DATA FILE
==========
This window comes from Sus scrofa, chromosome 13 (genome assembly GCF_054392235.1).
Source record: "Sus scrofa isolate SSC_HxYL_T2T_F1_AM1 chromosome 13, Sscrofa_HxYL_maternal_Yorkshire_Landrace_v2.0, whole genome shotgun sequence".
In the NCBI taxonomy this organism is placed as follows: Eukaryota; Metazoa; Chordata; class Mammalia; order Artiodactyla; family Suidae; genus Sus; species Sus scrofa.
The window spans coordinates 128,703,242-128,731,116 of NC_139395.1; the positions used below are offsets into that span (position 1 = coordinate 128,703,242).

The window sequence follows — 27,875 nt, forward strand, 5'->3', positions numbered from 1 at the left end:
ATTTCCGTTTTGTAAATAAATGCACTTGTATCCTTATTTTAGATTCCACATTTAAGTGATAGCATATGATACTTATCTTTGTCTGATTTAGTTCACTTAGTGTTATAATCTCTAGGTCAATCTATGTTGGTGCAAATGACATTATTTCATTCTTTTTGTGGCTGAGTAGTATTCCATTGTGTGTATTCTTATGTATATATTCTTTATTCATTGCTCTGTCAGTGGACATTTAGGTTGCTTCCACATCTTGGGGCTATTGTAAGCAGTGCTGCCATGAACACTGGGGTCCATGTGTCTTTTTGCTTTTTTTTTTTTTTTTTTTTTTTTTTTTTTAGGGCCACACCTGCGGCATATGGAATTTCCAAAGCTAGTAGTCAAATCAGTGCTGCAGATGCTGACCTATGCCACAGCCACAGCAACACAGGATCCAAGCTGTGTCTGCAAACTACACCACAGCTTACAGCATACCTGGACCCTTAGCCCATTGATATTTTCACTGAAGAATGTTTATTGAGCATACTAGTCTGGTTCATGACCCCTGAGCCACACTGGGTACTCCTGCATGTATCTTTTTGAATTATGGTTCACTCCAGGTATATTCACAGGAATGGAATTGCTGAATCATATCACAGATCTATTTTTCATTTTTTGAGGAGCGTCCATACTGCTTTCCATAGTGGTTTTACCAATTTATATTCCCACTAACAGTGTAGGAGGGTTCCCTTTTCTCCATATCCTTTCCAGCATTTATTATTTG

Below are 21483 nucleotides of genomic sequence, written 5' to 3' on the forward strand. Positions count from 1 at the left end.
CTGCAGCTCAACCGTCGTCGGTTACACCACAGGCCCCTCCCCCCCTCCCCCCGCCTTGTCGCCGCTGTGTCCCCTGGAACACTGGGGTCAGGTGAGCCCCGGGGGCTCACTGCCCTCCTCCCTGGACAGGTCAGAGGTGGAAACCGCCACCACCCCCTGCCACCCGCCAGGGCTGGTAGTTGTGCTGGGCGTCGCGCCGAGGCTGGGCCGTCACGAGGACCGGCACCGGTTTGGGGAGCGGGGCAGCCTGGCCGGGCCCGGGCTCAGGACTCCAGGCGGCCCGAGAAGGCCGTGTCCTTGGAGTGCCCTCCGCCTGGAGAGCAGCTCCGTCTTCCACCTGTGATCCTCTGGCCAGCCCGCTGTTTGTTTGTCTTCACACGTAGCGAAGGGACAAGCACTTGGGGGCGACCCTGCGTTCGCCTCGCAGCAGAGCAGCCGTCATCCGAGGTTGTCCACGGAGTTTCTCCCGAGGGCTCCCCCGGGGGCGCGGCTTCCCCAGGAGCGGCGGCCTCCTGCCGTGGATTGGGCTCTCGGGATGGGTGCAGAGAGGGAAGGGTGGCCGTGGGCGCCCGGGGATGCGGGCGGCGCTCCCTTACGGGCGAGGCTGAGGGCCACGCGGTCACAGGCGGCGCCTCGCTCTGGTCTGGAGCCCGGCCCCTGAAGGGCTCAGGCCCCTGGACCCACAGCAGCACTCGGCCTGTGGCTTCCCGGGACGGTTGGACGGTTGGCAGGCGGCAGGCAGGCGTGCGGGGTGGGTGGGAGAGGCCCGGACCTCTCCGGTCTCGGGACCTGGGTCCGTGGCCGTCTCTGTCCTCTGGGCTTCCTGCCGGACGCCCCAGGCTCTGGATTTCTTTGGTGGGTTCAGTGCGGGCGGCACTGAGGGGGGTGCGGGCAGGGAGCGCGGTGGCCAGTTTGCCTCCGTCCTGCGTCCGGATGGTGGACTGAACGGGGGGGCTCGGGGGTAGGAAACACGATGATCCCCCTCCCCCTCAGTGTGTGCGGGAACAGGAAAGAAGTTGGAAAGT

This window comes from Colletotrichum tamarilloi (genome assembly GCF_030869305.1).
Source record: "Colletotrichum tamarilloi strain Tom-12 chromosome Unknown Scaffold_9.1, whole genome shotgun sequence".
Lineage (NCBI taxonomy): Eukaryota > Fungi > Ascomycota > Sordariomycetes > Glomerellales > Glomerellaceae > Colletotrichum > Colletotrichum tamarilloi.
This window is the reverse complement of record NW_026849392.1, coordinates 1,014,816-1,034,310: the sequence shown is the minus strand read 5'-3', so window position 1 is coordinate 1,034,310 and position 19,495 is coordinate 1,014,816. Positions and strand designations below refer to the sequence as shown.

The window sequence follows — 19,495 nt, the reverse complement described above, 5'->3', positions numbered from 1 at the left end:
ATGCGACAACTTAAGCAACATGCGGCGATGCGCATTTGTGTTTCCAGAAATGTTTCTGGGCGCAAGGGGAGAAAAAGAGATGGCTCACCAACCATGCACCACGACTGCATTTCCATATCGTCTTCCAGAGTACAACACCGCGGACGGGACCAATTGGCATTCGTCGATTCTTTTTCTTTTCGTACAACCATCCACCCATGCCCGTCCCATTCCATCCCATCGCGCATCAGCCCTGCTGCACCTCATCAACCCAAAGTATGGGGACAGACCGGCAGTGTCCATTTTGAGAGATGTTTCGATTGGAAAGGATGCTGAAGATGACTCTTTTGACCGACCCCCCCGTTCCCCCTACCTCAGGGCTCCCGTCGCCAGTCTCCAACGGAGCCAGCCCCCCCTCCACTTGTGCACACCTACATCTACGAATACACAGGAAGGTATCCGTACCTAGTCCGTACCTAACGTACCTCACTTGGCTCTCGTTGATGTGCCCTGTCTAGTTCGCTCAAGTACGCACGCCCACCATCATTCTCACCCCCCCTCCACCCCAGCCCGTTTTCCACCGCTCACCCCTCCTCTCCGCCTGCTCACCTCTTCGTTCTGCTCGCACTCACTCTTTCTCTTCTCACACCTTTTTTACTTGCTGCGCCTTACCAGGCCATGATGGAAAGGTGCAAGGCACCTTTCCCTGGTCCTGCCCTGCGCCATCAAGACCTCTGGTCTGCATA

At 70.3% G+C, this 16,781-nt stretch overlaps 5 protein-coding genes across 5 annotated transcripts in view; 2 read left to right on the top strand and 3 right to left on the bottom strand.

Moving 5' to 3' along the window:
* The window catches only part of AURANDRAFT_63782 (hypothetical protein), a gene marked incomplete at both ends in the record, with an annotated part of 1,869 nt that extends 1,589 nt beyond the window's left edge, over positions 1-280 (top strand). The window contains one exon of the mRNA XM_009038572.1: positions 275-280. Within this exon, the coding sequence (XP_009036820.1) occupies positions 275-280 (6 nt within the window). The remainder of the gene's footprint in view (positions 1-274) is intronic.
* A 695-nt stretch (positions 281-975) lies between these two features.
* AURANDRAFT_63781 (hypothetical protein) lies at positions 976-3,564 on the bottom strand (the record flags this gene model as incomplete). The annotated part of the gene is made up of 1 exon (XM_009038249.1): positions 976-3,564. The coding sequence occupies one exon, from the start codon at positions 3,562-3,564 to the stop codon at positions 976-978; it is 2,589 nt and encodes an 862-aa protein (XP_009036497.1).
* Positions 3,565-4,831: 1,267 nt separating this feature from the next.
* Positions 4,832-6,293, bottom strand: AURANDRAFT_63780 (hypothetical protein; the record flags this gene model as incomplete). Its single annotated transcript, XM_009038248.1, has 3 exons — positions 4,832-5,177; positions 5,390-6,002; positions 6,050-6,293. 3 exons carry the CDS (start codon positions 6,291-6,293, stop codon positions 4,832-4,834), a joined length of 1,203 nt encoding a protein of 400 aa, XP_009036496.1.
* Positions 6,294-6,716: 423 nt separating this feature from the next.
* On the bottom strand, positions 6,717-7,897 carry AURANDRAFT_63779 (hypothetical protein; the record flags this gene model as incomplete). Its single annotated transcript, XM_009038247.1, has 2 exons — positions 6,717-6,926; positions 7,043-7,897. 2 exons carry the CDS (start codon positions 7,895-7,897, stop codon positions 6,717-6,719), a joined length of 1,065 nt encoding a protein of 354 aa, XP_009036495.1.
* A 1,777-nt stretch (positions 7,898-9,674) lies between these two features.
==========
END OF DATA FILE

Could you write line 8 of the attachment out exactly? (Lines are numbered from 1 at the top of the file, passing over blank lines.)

CTGCAGCTCAACCGTCGTCGGTTACACCACAGGCCCCTCCCCCCCTCCCCCCGCCTTGTCGCCGCTGTGTCCCCTGGAACACTGGGGTCAGGTGAGCCCCGGGGGCTCACTGCCCTCCTCCCTGGACAGGTCAGAGGTGGAAACCGCCACCACCCCCTGCCACCCGCCAGGGCTGGTAGTTGTGCTGGGCGTCGCGCCGAGGCTGGGCCGTCACGAGGACCGGCACCGGTTTGGGGAGCGGGGCAGCCTGGCCGGGCCCGGGCTCAGGACTCCAGGCGGCCCGAGAAGGCCGTGTCCTTGGAGTGCCCTCCGCCTGGAGAGCAGCTCCGTCTTCCACCTGTGATCCTCTGGCCAGCCCGCTGTTTGTTTGTCTTCACACGTAGCGAAGGGACAAGCACTTGGGGGCGACCCTGCGTTCGCCTCGCAGCAGAGCAGCCGTCATCCGAGGTTGTCCACGGAGTTTCTCCCGAGGGCTCCCCCGGGGGCGCGGCTTCCCCAGGAGCGGCGGCCTCCTGCCGTGGATTGGGCTCTCGGGATGGGTGCAGAGAGGGAAGGGTGGCCGTGGGCGCCCGGGGATGCGGGCGGCGCTCCCTTACGGGCGAGGCTGAGGGCCACGCGGTCACAGGCGGCGCCTCGCTCTGGTCTGGAGCCCGGCCCCTGAAGGGCTCAGGCCCCTGGACCCACAGCAGCACTCGGCCTGTGGCTTCCCGGGACGGTTGGACGGTTGGCAGGCGGCAGGCAGGCGTGCGGGGTGGGTGGGAGAGGCCCGGACCTCTCCGGTCTCGGGACCTGGGTCCGTGGCCGTCTCTGTCCTCTGGGCTTCCTGCCGGACGCCCCAGGCTCTGGATTTCTTTGGTGGGTTCAGTGCGGGCGGCACTGAGGGGGGTGCGGGCAGGGAGCGCGGTGGCCAGTTTGCCTCCGTCCTGCGTCCGGATGGTGGACTGAACGGGGGGGCTCGGGGGTAGGAAACACGATGATCCCCCTCCCCCTCAGTGTGTGCGGGAACAGGAAAGAAGTTGGAAAGT